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    Asynchronous communication

    There are mainly two ways to communicate within a company: synchronous and asynchronous communication. While the second type has always been widely practiced, as face-to-face meetings or any other ...

    Real-time communication drawbacks

    While real-time communication inside of a team might lead to solving faster some issues, it also has various disadvantages. 

    For instance, having your colleagues come to ask you questions to which you feel pressured to answer on the spot leads to you being continuously interrupted, which results in being less productive and feeling stressed or even getting a burnout, as you try to do everything in proper time.

    The asynchronous workplace

    When the employees are provided with control as to when they are willing to communicate with their co-workers, there are many advantages that emerge. 

    For instance, having the freedom to decide exactly how your working day should look like leads to more satisfied employees as well as to better communication within the team. Further benefits vary from feeling less stressed due to better planning to greater transparency and more efficient work.

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    Why we don't take time off

    • We think more work should equal more output: we see productivity not as doing more with less. But simply doing more.
    • We’re afraid of being “left behind”:  not only could we miss out on some important conversation, but we worry that we’ll be left behind.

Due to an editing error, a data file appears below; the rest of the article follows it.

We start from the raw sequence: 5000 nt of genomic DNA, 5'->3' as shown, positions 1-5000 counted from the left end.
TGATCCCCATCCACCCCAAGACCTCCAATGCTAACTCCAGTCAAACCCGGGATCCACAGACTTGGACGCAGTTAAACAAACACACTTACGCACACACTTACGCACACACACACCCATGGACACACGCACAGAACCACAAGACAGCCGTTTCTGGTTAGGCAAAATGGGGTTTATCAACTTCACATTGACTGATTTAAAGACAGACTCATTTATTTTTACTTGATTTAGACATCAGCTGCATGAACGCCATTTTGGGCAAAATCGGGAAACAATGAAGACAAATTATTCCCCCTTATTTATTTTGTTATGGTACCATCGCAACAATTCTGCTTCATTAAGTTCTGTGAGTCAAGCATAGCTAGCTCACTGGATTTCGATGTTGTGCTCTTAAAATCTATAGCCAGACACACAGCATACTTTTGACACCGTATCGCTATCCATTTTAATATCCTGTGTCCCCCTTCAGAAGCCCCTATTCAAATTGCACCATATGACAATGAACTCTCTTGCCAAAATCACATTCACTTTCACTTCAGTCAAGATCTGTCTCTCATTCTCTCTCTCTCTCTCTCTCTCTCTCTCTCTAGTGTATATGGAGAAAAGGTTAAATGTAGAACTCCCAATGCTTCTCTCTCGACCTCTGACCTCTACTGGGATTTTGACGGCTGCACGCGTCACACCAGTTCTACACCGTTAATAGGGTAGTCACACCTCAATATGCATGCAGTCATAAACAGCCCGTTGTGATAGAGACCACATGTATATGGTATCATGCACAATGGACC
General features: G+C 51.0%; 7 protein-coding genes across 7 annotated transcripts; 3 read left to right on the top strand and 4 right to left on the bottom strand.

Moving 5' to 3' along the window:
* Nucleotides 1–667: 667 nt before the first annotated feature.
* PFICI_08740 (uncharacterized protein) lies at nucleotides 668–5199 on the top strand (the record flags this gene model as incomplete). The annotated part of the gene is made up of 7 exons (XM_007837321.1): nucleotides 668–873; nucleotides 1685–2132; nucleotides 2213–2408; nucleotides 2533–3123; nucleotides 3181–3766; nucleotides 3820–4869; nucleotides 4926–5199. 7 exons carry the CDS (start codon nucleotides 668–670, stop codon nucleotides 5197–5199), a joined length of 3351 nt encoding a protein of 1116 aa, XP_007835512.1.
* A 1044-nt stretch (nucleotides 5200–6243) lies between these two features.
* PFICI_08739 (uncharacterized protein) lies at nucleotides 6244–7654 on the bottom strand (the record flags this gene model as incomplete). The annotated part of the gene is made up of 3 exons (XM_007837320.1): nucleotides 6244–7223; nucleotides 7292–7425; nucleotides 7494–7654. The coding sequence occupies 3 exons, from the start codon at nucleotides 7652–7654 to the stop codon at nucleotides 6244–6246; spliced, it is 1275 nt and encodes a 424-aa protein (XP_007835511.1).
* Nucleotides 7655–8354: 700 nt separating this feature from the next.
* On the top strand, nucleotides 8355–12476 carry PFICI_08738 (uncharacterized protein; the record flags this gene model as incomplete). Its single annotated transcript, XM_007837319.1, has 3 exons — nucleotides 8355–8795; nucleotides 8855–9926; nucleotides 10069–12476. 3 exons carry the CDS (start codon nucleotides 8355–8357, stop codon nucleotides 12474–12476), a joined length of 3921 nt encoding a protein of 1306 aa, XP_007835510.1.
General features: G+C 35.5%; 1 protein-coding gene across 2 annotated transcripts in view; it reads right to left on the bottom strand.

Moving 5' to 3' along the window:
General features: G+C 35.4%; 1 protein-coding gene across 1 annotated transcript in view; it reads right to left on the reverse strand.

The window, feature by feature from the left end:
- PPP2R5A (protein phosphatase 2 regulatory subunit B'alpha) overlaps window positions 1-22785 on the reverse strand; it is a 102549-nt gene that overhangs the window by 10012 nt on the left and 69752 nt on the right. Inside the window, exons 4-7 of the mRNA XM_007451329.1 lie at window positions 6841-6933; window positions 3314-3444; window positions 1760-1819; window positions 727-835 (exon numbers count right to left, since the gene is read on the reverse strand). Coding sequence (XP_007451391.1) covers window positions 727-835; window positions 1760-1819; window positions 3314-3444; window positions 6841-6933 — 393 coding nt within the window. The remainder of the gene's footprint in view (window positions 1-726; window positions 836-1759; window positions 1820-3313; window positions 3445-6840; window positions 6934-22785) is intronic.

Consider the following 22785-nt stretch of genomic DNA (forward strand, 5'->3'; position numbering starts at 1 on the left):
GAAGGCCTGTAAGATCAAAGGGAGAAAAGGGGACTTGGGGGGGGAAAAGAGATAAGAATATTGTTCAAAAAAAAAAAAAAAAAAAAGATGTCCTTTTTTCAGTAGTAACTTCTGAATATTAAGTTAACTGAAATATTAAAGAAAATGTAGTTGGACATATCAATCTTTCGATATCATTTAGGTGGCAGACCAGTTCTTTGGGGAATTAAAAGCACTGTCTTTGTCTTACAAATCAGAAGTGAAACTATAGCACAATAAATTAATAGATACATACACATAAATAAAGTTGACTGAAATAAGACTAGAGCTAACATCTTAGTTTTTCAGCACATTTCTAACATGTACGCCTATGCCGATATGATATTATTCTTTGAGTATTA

• Work has become a larger part of our identity: we feel personally connected to the work we do. Taking time away opens up all sorts of questions that can be hard to face. 

    Deliberate rest

    It is a play on the term “deliberate practice” and it means engaging with restful activities that are often vigorous and mentally engaging.

    It is not a continuation of work, but a way to find activities that let you recharge from your workday, while still being mentally productive.

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    The Flow State

    Flow happens when we hit a rhythm and our work hums optimally; when we find "the zone" of productivity. It’s a state that’s easily disrupted by distractions but can be achieved and sustained...

    Tactics To Get Into Flow
    • Separate some time to deep pursuits and leave the rest open to everything else. Channel your inner monastic for a limited stretch of time. Afterwards, return to regular accessibility.
    • Remove the obstacles of “when” and “where” by setting a time and a place for deep work, and making it a habit.
    • When you need to do deep work on demand: fit it into your schedule whenever you can. Developing the ability to "switch on" your deep work muscles is less challenging than dedicating the free time to purposeful work.
    Cut out low-value activities

    Many of us are working longer hours than we should be just because we are wasting time on low-value activities.

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    Schedule recurring social activities

    Having an active social life is crucial to your health. People who isolate themselves from others could increase their risk of death by about 50 percent. 

    If you have a busy life, schedule recurring social activities with your closest friends, monthly.  Plan your work schedule around your social calendar instead of the other way around.

    Learn to cope with stress

    The key to finding the balance between work and health is learning how to cope with stress.

    Get in the habit of stepping away from the stressful situation for a few moments to calm down and collect your thoughts: step away from the computer or spend a few minutes walking outside.